Where to place your bear canister at night

After you’ve put everything in your canister, store it at least 100-200 yards downwind from your campsite. Place it on the ground in brush or behind rocks so that it’s out of sight.

I like to wedge my bear canister in between rocks (like in the photos below) so that if I bear did try to get it, it won’t roll away.

Do not attach anything to the outside of your bear canister. One reason they work so well is because bears can’t hold onto them because of their smooth sides. If you attach a rope to the outside, a bear can carry it away.

Bear canister wedged between two large rocks
Place your bear canister at least 100-200 yards away from camp and try to secure it between rocks

What is a Park-Approved Bear Canister?

Some National Parks and Wilderness Areas require that you have an approved bear canister. The agency that tests and approves bear canisters is the Interagency Grizzly Bear Committee. Approved bear cans will have an IGBC Certified Bear-Resistant logo on them. You can find a list of certified bear-resistant products here.

Some National Parks, like Yosemite, will have a list of approved bear canisters on their National Park website.


The Best Bear Canisters for Backpacking

There are a lot of options to consider when choosing the best bear canister for camping and backpacking. Here are some of the most important things to factor in when choosing the right bear canister for you:

  • Weight: It should be lightweight enough to carry in your backpack
  • Storage Capacity: Most bear canisters should be able to fit about 3-5 days worth of food and toiletries
  • Size/Shape: A bulky bear canister might be hard to squeeze in an overstuffed pack
  • Waterproof: Other than bears and critters, a bear canister should also be able to keep its contents dry

Here are our top choices for bear canisters:

Wild Ideas: The Weekender

  • Weight: 1 lb 15 oz
  • Dimensions: 10.5″ x 9″
  • Capacity: 10.6 liters
  • IGBC approved? No
  • MSRP: $333

Check price: Wild Ideas

Wild Ideas Weekender Bear Canister

The Wild Ideas Weekender is one of the best bear canisters out there due to its streamlined shape, its minimal weight, and its durability. It can hold 10.6 liters of food and with some professional squishing, I was able to fit 7 days of food while backpacking the John Muir Trail.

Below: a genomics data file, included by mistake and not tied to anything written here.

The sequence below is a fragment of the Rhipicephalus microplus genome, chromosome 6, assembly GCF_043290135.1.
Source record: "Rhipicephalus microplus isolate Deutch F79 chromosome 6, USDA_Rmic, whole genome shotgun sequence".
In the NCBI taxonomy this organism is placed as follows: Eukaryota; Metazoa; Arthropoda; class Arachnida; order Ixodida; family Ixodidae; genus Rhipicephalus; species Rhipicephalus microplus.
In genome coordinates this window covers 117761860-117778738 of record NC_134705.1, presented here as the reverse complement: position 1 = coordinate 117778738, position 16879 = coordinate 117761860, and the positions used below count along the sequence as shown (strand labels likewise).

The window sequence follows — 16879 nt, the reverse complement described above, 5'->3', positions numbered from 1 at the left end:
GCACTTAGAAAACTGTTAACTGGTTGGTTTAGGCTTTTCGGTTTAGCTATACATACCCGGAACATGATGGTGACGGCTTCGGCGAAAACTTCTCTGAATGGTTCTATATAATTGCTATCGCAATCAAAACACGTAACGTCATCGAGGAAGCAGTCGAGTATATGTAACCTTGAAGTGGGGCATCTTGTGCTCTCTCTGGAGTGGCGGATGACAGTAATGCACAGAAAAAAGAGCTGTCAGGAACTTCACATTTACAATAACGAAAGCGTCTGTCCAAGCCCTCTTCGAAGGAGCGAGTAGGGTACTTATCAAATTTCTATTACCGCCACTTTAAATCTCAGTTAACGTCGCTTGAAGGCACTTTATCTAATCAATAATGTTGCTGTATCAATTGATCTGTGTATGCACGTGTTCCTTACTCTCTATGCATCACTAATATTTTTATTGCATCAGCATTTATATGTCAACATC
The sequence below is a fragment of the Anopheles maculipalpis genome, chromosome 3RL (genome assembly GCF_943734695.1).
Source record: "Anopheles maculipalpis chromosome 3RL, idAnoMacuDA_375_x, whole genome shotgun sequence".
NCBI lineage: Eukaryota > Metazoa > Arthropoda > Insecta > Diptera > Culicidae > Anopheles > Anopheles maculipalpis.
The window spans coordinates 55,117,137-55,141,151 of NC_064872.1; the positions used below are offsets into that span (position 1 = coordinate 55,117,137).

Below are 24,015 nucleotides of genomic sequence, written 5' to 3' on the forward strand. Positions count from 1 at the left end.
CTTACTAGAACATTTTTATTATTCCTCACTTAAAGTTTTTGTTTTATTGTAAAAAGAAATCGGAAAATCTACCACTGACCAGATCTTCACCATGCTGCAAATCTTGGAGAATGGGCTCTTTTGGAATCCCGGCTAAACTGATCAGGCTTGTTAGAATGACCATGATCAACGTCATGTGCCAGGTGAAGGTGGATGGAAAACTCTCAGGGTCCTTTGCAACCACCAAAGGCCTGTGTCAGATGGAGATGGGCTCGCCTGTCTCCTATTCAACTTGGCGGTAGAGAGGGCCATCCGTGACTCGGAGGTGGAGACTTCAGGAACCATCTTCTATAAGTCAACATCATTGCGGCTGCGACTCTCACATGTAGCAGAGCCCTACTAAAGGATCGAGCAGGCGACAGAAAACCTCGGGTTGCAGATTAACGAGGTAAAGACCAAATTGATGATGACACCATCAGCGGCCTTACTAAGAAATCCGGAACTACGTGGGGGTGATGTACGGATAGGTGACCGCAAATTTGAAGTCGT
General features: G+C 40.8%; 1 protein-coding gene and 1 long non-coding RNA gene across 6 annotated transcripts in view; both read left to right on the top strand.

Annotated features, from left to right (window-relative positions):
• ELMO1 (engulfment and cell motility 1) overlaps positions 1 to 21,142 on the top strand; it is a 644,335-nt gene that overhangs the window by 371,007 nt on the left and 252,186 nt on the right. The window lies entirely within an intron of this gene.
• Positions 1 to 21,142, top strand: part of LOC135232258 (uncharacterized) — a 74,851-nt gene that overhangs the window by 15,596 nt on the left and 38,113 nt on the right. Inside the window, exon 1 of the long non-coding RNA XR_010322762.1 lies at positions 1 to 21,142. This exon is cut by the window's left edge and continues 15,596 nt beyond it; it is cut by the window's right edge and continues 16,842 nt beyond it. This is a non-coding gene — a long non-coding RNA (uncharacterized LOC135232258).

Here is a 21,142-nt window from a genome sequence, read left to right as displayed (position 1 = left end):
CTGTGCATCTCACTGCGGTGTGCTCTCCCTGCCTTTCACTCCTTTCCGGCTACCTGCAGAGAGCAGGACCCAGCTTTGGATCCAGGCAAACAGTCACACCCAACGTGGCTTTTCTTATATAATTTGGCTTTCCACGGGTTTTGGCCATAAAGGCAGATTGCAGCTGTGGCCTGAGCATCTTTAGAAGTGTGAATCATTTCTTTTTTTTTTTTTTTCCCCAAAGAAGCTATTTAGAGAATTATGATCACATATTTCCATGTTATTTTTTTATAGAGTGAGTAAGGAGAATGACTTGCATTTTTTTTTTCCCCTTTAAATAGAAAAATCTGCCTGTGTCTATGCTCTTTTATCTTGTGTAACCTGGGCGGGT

Wild Ideas bear cans are more expensive than the competition, so whether it’s worth the investment all depends on how much you will use it. If you don’t want to shell out several hundred dollars for a single trip, you can rent one for a much more affordable price. They even offer a 45% rental discount for the John Muir Trail, Pacific Crest Trail, and Appalaichin Trail thru-hikers.

Counter Assault Bear Keg

  • Weight: 3 lbs 10 oz
  • Dimensions: 9″ x 14″
  • Capacity: 11.7 liters
  • IGBC approved? Yes
  • MSRP: $80

Check price: REI

Durable and water-resistant, the Counter Assault Bear Keg has everything you need in a bear canister for camping.

While it’s not as lightweight as the Wild Ideas Weekender, it’s quite a bit less expensive and slightly larger. You can store over 11 liters worth of food and toiletries.

Kim, Bearfoot Theory’s former Community Manager, used a similar one on the PCT to carry up to 7 days of food at a time. Her only pet peeve was not being able to physically see inside the canister from the outside. Usually, she had to take out everything to find something she was looking for.